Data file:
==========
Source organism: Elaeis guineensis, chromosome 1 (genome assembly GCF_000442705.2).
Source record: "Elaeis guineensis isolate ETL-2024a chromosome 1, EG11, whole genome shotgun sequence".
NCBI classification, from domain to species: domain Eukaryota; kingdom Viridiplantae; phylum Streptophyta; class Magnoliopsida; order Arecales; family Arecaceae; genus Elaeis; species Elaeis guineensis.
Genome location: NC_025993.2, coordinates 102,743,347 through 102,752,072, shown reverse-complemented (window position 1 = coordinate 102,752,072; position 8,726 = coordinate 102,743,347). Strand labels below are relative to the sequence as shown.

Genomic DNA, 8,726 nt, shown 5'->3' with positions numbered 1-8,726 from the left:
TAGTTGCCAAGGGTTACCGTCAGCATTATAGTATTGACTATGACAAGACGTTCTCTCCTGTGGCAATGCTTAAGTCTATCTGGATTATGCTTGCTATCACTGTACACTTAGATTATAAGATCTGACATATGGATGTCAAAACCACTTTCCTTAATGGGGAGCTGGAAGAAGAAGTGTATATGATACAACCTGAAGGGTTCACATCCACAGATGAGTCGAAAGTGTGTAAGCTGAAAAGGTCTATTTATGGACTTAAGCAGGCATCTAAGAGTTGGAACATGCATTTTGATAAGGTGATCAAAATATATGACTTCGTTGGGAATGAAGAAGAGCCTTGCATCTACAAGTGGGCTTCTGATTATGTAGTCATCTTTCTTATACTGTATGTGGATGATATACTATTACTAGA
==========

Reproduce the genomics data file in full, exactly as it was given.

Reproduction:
Source organism: Elaeis guineensis, chromosome 1 (genome assembly GCF_000442705.2).
Source record: "Elaeis guineensis isolate ETL-2024a chromosome 1, EG11, whole genome shotgun sequence".
NCBI classification, from domain to species: domain Eukaryota; kingdom Viridiplantae; phylum Streptophyta; class Magnoliopsida; order Arecales; family Arecaceae; genus Elaeis; species Elaeis guineensis.
Genome location: NC_025993.2, coordinates 102,743,347 through 102,752,072, shown reverse-complemented (window position 1 = coordinate 102,752,072; position 8,726 = coordinate 102,743,347). Strand labels below are relative to the sequence as shown.

Genomic DNA, 8,726 nt, shown 5'->3' with positions numbered 1-8,726 from the left:
TAGTTGCCAAGGGTTACCGTCAGCATTATAGTATTGACTATGACAAGACGTTCTCTCCTGTGGCAATGCTTAAGTCTATCTGGATTATGCTTGCTATCACTGTACACTTAGATTATAAGATCTGACATATGGATGTCAAAACCACTTTCCTTAATGGGGAGCTGGAAGAAGAAGTGTATATGATACAACCTGAAGGGTTCACATCCACAGATGAGTCGAAAGTGTGTAAGCTGAAAAGGTCTATTTATGGACTTAAGCAGGCATCTAAGAGTTGGAACATGCATTTTGATAAGGTGATCAAAATATATGACTTCGTTGGGAATGAAGAAGAGCCTTGCATCTACAAGTGGGCTTCTGATTATGTAGTCATCTTTCTTATACTGTATGTGGATGATATACTATTACTAGA